20 Shall evil be recompensed for good? for they have digged a pit for my soul. Remember that I stood before thee to speak good for them, and to turn away thy wrath from them.
Might not Jeremiah have supposed at such a time that God had forsaken him? Especially considering that the cause of his horrid imprisonment was his faithfulness in adhering to the divine Word. Had he thought so, he would have made the mistake which some short-sighted people fall into with regard to the incidents of ordinary life.
The fact is, God's dealings with the prophets had regard to the prophets themselves as well as those to whom He sent them. God accomplishes many ends with simple means. In sending the prophets, He not only reproved the generation addressed, but brought out His Word for the enlightenment of subsequent generations, and at the same time developed circumstances for trying, purifying and disciplining the prophets themselves. Jesus testifies that the prophets are to be in the Kingdom of God-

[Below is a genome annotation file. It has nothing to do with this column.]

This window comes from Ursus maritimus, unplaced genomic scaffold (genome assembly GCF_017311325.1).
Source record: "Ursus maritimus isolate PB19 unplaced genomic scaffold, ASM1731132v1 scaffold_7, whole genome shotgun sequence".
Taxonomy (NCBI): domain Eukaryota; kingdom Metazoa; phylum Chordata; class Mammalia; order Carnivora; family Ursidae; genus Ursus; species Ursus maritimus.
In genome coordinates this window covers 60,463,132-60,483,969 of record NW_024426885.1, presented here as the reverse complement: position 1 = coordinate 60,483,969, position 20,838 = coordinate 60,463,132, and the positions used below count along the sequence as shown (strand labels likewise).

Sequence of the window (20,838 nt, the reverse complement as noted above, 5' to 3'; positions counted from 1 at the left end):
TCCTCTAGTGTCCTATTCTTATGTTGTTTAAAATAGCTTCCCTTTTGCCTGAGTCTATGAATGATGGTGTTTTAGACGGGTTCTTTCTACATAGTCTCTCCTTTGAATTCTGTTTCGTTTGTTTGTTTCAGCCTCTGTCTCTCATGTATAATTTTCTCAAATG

"Ye shall see Abraham, Isaac and Jacob, and the prophets in the Kingdom of God."
We also read in Revelation that the time is come for God "to give reward unto His servants the prophets." It was therefore needful that they should be tried by adversity.
A man is unfit for use - even in the human sphere - till he is tried. A character is without value till it has gone through the fire in some way or other. A person who is all the time in agreeable circumstances cannot have that hearty appreciation of the Truth which adversity engenders; neither is it possible that his character can be brought out distinctly.
Development depends upon activity. "Pleasure" does not tend to spiritual activity, but rather to spiritual lassitude and death. It blunts the perception of the need for the truth. It makes the mind contented with the present. It brings mental rust and moral sluggishness. It hides the spiritual mind.
When he is tried you see him, and get to know what he is made of, and he knows himself as he never can with a pleasant breeze on all sides. The man who has come through trial and suffering is a more complete and a more precious man in every sense than one who does not know what trouble is.
He is qualified to judge justly of other men, and to sympathise with the erring; and we must remember that the object of God's operations towards us in the Gospel, is to develop an order of men who will be qualified to be the associates of Jesus in the administration of the Divine law in the earth, in the day of the Messiah's glory.